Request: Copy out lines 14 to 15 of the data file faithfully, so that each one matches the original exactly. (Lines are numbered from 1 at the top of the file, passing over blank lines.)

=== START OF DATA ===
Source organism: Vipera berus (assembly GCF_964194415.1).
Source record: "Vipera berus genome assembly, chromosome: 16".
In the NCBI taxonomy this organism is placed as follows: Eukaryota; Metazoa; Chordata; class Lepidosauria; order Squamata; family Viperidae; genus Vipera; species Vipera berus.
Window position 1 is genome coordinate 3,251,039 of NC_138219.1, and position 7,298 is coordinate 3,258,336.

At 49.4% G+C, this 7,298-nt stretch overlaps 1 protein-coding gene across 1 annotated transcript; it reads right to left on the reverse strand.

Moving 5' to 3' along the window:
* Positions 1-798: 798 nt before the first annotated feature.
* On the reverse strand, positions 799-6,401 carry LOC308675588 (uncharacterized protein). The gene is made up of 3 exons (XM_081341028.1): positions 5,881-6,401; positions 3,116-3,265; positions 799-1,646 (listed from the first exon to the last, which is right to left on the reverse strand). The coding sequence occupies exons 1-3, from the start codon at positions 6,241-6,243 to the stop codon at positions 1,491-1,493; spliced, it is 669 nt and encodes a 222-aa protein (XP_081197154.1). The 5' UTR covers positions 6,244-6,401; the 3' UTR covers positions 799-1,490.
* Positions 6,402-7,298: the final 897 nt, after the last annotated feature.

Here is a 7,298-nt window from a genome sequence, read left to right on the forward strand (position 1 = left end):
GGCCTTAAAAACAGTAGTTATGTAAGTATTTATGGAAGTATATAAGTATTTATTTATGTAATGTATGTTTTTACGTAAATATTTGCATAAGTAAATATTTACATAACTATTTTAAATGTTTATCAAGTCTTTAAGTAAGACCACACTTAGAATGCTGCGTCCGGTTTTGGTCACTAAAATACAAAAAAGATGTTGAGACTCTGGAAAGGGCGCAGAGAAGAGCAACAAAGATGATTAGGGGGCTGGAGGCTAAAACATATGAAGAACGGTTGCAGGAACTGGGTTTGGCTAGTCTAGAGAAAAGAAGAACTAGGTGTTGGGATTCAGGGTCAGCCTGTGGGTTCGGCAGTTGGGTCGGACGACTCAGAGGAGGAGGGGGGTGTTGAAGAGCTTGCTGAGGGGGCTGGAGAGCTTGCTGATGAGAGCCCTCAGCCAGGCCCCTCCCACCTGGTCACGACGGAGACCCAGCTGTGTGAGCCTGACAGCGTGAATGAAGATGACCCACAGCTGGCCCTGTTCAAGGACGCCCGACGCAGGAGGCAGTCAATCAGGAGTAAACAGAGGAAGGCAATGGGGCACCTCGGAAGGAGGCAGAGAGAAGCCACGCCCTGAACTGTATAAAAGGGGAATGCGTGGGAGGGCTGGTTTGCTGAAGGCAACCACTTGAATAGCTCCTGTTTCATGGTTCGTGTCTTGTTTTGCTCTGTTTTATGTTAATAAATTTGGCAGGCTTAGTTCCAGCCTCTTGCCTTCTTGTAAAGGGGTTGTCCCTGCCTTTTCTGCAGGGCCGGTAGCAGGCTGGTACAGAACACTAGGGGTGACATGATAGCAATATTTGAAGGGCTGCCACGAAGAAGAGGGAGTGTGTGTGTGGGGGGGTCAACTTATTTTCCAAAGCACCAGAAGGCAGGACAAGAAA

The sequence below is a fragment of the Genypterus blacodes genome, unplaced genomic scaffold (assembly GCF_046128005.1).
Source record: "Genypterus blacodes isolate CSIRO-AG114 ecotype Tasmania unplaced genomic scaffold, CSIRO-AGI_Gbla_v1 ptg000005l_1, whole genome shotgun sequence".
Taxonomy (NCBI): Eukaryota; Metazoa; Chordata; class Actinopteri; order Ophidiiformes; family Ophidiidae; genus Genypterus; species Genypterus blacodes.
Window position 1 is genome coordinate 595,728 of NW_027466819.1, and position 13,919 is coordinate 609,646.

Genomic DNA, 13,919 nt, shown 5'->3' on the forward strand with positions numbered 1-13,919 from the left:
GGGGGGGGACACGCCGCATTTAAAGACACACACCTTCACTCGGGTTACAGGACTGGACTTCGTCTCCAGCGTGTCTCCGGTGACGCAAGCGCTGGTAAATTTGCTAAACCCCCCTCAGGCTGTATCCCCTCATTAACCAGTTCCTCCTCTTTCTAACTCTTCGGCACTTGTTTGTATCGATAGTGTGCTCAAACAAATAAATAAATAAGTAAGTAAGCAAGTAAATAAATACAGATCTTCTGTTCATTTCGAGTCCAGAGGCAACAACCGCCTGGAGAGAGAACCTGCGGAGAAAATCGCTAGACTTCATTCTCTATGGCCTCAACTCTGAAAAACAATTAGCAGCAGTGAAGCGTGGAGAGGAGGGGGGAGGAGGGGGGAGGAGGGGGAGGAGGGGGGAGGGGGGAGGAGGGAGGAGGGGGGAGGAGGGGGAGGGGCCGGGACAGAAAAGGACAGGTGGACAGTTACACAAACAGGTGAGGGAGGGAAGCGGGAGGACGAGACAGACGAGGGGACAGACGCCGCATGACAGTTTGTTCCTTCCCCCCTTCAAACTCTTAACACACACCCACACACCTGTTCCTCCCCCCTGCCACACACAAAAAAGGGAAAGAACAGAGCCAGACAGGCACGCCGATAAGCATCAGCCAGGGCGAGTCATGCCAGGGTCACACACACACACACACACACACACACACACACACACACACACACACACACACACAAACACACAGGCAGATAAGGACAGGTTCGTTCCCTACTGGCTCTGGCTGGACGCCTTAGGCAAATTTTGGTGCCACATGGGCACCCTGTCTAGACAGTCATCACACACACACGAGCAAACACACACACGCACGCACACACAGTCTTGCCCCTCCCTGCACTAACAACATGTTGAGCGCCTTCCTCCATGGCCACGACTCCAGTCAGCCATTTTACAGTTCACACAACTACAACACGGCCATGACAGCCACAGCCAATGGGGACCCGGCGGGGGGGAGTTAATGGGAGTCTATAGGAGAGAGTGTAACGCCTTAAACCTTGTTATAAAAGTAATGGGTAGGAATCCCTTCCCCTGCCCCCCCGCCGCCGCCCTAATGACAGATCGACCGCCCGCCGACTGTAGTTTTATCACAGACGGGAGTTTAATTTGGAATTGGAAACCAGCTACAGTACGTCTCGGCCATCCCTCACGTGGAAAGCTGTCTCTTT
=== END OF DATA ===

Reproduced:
Taxonomy (NCBI): Eukaryota; Metazoa; Chordata; class Actinopteri; order Ophidiiformes; family Ophidiidae; genus Genypterus; species Genypterus blacodes.
Window position 1 is genome coordinate 595,728 of NW_027466819.1, and position 13,919 is coordinate 609,646.